Shares of Spirit climbed nearly 7% on Monday after the Miramar, Fla.-based airline said that long-time leader Ben Baldanza would be replaced by board member Bob Fornaro, effective immediately. Fornaro is the former CEO of AirTran Holdings and has held previous roles at US Airways and Northwest Airlines.
There's plenty of logic to the deal speculation, with privately held Frontier Airlines the most logical target. Denver-based Frontier is currently owned by Indigo Partners LLC, the former lead shareholder of Spirit, and the two airlines have a similar operating philosophy as deep discounters who offer low fares for the seat but charge extra for any and all perks beyond that seat.
As Wolfe Research LLC analyst Hunter Keay wrote Tuesday "a Frontier merger always made sense" for Spirit, noting a tie-up would provide both airlines with more scale and leverage to compete against larger rivals.
But Baldanza's departure likely has more to do with family priorities and Wall Street unrest than it does an imminent transaction. Spirit said little about why the change was made but did note that Baldanza had "recently" moved his family to the Washington, D.C., area, a region where he lived previously and where there are family connections.
Spirit has been a laggard in the last year, with its shares even after the Tuesday rally trading at just half of the $80 apiece price hit last February. Analysts and investors alike had increasingly grown uncomfortable with Baldanza's aggressive growth plan that had negatively impacted yields and cut into load factors.
Fornaro earned a reputation on Wall Street as a steady hand while CEO of AirTran, navigating the discounter against stiff competition against Delta Air Lines (DAL) at its Atlanta hub. Many in the industry expect him to slow capacity growth at Spirit, potentially deferring new aircraft on order or even returning current jets to lessors.
"We believe a further reduction in capacity growth would be well received by the market as it would enable current markets to mature," Cowen & Co.'s Helane Becker wrote.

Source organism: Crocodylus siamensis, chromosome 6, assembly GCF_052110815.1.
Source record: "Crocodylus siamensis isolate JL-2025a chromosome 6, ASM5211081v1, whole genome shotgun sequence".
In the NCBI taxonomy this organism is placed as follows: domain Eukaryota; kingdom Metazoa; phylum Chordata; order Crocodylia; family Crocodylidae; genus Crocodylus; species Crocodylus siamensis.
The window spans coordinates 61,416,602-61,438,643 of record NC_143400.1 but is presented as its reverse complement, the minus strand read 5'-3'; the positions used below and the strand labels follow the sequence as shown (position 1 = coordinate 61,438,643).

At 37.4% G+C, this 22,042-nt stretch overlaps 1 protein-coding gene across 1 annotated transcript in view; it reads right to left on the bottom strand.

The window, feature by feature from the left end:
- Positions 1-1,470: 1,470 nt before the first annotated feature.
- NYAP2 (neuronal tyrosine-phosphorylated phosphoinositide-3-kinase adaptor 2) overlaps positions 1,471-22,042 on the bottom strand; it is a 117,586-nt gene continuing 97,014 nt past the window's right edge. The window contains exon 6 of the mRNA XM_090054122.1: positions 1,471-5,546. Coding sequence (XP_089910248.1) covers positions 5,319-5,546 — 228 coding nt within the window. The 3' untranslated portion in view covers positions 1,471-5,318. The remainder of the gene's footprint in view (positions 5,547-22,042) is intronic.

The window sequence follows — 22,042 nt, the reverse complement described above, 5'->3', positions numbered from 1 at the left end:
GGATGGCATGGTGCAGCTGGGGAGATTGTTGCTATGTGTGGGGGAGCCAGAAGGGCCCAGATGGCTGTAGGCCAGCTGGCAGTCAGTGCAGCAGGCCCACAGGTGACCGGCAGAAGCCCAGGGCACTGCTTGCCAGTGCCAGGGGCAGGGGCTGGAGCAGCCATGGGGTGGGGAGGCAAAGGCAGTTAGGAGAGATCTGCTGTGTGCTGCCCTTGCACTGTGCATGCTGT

As for dealmaking, Fornaro did engineer AirTran's $1.4 billion sale to Southwest Airlines (LUV) and would likely be more open to a merger than Baldanza, who sources say resisted consolidation talk while at Spirit.
Indigo, the private equity firm run by one-time America West Airlines chairman and CEO William A. Franke, has done remarkable work at Frontier since acquiring the near-dead company from Republic Airways Holdings (RJET) in 2013, transforming the one-time money-loser into a Spirit-like ultra-low cost carrier that reported a net profit of $54 million in the second quarter of 2015 with an operating margin of nearly 20%.
Spirit and Frontier both fly Airbus jets, meaning they could avoid significant new maintenance expenses in a merger, and fly complementary route networks with little overlap. Combined they would offer a near national footprint with service to most major business centers along with an extensive network in the Caribbean.
But Frontier's next stop is likely an initial public offering, where Indigo, which paid Republic about $36 million in cash and assumed nearly $100 million in debt, figures to profit handsomely. While Franke has been an advocate of consolidation among discounters, exiting Spirit only after that airline decided against bidding for Frontier, it is far from certain the septuagenarian investor would currently prefer Spirit equity to IPO cash.
Indigo's interest in dealmaking could depend on the health of the IPO markets in the coming months. The ideal time for a Frontier offering would have likely been a year ago, before industry-wide revenue growth began to stall but alas also before the Frontier turnaround was well-established. If the market appetite for Frontier shares proves to be tepid, a merger with Spirit might be more appealing.
Beyond Frontier other Airbus operators including JetBlue Airways (JBLU) and Virgin America (VA) are likely to be linked to Spirit, but neither would be an obvious strategic fit with Spirit focused on low prices and both JetBlue and Virgin America trying to differentiate themselves with superior cabin experiences and service. A wild card is Allegiant Travel (ALGT) , a smaller discounter known for flying to out-of-the-way markets.
There's good reason to believe consolidation among discounters is inevitable. As all of these airlines seek independent growth they are going to inevitably brush up on each other and find it increasingly hard to cherry pick easy-to-exploit routes. A larger footprint would also make it easier to attract business customers, which tend to generate higher margins than leisure fares.
Although Spirit under Fornaro seems more likely to do a deal than it was under Baldanza, investors looking for a quick payday should be advised that airline M&A, like airline schedules, can be unpredictable. It's quite possible those momentum investors, like travelers trying to get out of LaGuardia during a summer storm, could be in for a substantial wait.